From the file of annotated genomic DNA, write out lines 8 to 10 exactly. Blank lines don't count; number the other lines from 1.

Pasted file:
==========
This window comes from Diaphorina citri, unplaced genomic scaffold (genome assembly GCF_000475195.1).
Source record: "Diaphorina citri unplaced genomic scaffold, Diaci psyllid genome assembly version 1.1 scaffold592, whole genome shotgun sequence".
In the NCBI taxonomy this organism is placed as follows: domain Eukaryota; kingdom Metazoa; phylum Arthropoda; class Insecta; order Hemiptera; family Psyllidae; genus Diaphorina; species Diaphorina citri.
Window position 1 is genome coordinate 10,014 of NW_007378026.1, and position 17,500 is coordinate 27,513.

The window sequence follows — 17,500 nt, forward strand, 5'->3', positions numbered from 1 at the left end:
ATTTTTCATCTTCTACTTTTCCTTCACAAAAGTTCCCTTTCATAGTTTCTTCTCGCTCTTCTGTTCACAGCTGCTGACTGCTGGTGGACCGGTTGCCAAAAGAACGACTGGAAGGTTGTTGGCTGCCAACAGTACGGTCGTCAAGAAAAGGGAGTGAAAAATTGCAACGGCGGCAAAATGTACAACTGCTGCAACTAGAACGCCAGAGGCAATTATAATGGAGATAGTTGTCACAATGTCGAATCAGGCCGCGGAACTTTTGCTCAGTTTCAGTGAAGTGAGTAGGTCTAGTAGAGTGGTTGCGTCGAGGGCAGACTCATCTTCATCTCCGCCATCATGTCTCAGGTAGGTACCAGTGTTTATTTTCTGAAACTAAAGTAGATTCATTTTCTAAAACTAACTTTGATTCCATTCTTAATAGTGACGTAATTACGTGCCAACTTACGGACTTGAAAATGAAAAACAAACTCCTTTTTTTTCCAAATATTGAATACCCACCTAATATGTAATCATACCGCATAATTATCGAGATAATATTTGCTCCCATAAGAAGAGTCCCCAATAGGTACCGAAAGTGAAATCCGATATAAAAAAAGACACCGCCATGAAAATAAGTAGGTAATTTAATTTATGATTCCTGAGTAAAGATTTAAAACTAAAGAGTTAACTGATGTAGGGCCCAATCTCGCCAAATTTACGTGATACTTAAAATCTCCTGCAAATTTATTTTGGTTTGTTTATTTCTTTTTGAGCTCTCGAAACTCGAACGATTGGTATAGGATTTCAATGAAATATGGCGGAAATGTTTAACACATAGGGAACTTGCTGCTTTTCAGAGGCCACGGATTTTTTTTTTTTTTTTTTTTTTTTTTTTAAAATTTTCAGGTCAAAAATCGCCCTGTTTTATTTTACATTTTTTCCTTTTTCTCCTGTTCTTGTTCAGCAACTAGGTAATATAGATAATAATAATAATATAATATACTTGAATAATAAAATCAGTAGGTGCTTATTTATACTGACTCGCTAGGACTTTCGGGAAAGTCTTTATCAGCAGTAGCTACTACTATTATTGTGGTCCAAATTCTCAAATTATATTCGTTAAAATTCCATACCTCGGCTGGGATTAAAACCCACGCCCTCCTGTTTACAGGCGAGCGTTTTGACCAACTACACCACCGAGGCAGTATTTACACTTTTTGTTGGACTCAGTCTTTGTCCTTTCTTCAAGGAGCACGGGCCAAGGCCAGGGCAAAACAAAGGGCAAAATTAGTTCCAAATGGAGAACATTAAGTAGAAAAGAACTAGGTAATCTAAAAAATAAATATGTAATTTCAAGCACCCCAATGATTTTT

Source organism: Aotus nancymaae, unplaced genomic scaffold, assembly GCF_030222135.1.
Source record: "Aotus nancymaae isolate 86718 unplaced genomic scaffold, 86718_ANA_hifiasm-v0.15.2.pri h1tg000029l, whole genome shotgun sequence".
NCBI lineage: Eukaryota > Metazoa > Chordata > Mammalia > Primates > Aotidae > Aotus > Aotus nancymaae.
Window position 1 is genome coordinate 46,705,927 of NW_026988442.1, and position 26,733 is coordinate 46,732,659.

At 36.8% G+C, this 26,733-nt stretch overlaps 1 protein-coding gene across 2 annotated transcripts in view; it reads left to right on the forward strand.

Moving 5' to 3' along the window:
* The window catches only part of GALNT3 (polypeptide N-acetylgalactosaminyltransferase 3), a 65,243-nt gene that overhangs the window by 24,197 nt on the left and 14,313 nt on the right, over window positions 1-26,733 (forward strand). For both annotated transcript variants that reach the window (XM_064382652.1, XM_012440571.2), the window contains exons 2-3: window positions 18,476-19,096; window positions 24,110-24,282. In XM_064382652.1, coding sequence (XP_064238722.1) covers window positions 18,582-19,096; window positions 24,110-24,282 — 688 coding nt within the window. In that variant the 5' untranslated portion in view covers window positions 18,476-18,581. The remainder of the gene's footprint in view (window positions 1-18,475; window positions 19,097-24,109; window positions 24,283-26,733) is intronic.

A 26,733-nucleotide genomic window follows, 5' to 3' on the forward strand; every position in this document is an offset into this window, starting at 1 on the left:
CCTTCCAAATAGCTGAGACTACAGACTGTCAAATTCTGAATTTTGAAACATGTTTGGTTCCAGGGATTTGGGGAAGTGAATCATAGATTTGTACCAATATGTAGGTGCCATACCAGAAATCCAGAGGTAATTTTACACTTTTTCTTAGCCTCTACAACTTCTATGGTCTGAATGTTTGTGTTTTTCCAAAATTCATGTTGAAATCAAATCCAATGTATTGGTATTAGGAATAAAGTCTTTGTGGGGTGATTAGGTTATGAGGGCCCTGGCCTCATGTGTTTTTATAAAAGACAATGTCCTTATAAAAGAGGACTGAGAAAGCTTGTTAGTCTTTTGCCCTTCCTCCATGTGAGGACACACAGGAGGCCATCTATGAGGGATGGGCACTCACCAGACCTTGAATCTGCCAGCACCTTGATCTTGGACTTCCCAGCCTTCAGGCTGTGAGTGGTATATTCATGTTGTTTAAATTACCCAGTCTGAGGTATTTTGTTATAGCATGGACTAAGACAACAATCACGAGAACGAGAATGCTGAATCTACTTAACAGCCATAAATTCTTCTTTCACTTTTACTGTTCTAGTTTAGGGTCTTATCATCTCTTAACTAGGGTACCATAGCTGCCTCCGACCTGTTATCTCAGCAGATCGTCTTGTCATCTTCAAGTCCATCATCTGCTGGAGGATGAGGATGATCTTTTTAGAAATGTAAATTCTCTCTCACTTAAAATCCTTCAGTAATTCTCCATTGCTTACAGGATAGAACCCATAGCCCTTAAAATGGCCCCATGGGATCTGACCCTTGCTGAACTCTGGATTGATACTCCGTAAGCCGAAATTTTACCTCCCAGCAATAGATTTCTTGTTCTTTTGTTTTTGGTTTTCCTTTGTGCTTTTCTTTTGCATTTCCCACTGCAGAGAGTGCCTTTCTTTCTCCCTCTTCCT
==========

Source record: "Aotus nancymaae isolate 86718 unplaced genomic scaffold, 86718_ANA_hifiasm-v0.15.2.pri h1tg000029l, whole genome shotgun sequence".
NCBI lineage: Eukaryota > Metazoa > Chordata > Mammalia > Primates > Aotidae > Aotus > Aotus nancymaae.
Window position 1 is genome coordinate 46,705,927 of NW_026988442.1, and position 26,733 is coordinate 46,732,659.